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Hey everyone,

One if my yellow labs looks skinny relative to the other cichlids (two other yellow labs and four yellow tails) in my tank. Some observations I have made include: it is not spitting out its food; it is not as active as the other fish; it has some red markings on/behind its two side fins and near the mouth (which were not there previously), and it has some discolouration. I can't find anything online about this. I'm totally lost because all the other cichlids look healthy and are growing well.

Also the yellow tails look super healthy but I sometimes see them do this weird shivering act. Not sure what that is all about, nor if it is related.

How do I tell if the problem is because of some sort of parasite, and what products would I need to solve this?

Thanks.
Water Fin Underwater Fish Seafood
 

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The red behind the fins is septicaemia. I’ve lost a few fish to that over the years. I think they can recover from it, but I’m not sure what medication to use.



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IDK what medication either but agree on septicemia. Erythromycin is probably the most available med, and metronidazole is a little harder to get, easier on your benefitial "bacteria" and expensive but is said to work. Isolate the fish in a hospital tank.

In your main tank, your groups are not large enough to manage aggression. What are the dimensions of your tank and what is your stocklist?
 

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Septicemia for sure! You got a really good chance with this fish if you can feed it antibiotics. MOST aquarium infections are gram-negative and can be treated with antibiotics IN THE FOOD ONLY. If a sick fish will eat, you got a really good chance. I use Maracyn Two - this is a gram negative broad-spectrum antibiotic and have cured a fish that looks just like this one from the septicemia by feeding her maracyn two mixed with some repashy. Indeed- when I make such food, I mix in some metronidazole and praziquantel (API general cure) as well. I always feed this to my fish. Dogmatic statements to follow:
Fish Don't Drink.
Adding medications to the water column can only harm the tank.
Antibiotic molecules are too large to pass into the fish through the gills.
Antibiotics in the water WILL kill your filter.
A dead filter will make your fish health worse.
 

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Although I agree with Strum that medication in the food is vastly preferable, I have had a different experience with meds in the water over the past 10+ years.
Adding medications to the water column can only harm the tank.
Antibiotics in the water WILL kill your filter.

Metronidazole in the water (not the food as fish were not eating) did cure the fish on the several occasions when I have used it. Not sure why, FWIW.

Metronidazole should not harm your tank/filter...on the several occasions when I have used it my tank/filter/bacteria were fine.

Erythromycin is reputed to harm your tank/filter and warnings are given on the med...on the several occasions when I have used it for cyanobacteria, this did not happen to me. But in this case I was expecting it and did have a plan to transfer established media from another tank. Turned out to be not necessary on all occasions.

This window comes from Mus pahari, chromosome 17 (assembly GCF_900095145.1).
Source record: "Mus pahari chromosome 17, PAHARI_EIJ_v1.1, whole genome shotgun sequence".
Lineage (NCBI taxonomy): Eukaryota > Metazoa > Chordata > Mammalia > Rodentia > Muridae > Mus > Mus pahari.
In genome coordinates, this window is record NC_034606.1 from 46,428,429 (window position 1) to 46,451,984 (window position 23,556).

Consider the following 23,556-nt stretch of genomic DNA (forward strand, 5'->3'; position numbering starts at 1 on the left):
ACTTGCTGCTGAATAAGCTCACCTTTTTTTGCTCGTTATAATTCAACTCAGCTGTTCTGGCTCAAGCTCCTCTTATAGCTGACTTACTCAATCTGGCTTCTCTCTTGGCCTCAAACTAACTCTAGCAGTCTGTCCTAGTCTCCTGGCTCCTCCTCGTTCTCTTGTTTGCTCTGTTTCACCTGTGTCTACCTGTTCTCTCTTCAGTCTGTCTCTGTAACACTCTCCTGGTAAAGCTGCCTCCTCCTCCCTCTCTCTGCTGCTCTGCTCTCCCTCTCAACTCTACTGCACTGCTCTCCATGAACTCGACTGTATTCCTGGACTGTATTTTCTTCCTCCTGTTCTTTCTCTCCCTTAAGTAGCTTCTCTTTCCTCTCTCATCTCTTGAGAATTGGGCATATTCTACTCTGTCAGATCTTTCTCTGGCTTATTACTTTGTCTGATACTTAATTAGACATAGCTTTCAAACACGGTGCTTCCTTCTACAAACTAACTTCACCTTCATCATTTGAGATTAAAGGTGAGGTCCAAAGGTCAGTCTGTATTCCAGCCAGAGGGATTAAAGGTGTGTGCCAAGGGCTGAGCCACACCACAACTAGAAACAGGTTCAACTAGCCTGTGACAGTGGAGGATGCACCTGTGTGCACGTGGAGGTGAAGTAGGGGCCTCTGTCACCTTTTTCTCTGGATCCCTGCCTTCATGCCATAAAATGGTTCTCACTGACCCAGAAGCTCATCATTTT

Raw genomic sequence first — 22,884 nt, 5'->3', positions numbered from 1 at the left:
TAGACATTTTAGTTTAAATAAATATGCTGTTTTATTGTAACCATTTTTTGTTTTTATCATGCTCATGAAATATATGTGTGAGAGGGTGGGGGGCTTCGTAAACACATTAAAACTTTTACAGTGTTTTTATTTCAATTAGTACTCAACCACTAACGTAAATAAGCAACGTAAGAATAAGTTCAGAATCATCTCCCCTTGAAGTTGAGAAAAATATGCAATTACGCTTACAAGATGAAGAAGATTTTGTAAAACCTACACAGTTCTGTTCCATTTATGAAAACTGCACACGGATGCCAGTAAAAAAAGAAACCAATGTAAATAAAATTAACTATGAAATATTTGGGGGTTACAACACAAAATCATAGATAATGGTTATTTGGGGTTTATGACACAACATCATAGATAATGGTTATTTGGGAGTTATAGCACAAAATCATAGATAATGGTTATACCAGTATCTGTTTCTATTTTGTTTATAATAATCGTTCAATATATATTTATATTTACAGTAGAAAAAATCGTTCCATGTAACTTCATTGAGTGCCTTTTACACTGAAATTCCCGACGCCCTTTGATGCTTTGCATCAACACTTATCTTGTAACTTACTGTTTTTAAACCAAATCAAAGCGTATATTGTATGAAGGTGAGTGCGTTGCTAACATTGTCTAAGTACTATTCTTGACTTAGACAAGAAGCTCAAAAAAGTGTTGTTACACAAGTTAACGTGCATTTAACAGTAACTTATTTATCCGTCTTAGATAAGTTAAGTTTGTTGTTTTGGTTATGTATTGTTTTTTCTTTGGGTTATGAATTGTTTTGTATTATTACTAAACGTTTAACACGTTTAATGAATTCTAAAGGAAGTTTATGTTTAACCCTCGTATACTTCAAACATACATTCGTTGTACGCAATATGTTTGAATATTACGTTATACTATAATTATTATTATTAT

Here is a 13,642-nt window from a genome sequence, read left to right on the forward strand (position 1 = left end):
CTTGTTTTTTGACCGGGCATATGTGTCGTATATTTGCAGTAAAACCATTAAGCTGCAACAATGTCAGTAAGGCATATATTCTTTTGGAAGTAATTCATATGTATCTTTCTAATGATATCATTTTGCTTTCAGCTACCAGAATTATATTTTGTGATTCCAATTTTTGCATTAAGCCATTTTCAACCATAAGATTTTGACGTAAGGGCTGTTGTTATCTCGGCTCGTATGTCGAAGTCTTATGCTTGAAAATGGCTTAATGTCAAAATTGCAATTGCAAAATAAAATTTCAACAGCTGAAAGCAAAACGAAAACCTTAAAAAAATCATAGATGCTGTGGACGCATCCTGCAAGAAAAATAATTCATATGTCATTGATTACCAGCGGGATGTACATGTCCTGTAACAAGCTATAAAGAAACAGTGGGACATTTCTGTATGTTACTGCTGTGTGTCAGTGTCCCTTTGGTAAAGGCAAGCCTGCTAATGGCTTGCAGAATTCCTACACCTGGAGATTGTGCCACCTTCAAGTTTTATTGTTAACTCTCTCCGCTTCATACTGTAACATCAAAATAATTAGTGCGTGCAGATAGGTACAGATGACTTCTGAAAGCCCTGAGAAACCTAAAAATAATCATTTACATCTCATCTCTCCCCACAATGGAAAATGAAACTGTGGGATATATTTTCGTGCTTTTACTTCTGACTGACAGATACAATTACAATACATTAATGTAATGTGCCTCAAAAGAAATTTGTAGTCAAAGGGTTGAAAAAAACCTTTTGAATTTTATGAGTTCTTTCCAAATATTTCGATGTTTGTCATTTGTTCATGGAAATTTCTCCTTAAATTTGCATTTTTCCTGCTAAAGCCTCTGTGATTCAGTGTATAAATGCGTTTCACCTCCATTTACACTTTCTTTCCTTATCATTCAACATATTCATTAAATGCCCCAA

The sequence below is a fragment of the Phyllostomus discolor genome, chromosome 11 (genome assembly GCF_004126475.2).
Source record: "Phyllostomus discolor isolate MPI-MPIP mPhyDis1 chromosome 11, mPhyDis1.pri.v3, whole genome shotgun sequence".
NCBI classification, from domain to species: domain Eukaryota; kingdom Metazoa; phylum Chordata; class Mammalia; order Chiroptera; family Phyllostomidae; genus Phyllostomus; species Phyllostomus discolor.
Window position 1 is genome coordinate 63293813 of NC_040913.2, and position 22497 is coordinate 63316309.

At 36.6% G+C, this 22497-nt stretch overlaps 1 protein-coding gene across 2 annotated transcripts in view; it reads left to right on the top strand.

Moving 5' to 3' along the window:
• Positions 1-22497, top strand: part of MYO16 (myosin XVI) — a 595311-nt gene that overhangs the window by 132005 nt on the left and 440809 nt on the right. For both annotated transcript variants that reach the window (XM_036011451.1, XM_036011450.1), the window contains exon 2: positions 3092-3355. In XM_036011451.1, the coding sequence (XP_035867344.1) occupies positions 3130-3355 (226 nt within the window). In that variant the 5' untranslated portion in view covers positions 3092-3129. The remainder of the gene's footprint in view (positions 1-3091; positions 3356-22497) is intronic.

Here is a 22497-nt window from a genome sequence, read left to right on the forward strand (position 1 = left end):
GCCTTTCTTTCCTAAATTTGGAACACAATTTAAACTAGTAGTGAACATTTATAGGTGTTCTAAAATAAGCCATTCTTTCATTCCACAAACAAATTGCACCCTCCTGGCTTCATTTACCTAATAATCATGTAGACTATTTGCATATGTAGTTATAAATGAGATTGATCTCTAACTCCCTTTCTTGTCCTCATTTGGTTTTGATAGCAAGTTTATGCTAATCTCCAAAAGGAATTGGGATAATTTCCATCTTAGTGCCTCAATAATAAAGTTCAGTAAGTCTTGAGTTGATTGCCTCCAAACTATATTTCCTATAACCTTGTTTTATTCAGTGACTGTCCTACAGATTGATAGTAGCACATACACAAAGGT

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Those are all super good points of clarification.

Metronidazole CAN be safely added to your tank, and this will likely only harm your pocket book. I did learn something today though... My original response was going to be "Of course you can do that, Metro is not an antibiotic." But... it absolutely IS an antibiotic. It really bothered me then, why one was OK and the other not (Yes, even in my personal experience. I HAVE treated whole tanks with general cure) Since I had to learn today, y'all gonna learn today...

Erythromycin is a gram positive-antibiotic in the drug class macrolide antibiotics. This family was what I had in mind when I mentioned "Antibiotics" which should never be added to the tank. This family will hurt the biological filter (unless you take steps like DJR did when treating cyanobacteria... the harm must be planned for, but that's beyond the scope of this particular pontification).

Here is the reason Metronidazole can be added directly to the water and won't harm your filter. Metronidazole, on the other hand, is in a family called Nitroimidazoles. This drug class is used to treat ANAEROBIC microorganisms. Your biological filtration is decidedly NOT anaerobic, so it doesn't hurt your filter. This fact is actually why it's so effective at treating bloat (when the patient will eat it). The critters that cause bloat (most of the time) are anaerobic in nature and have grown to an extent in the fish's intestines such that intestinal wall responds by becoming inflamed and the whole intestine blocked. Metronidazole in the fish will kill the offending anaerobic organisms. Must get it in the fish though...
 

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Yer killing it here today, El Hefe'. :cool:
First the ammonia gill thing.... and now, an explanation of why Metronidazole doesn't kill off your beneficial bacteria. I had wondered about that, but thought it would take pounds of the stuff or something to do much damage, so I didn't worry too much about it...
 
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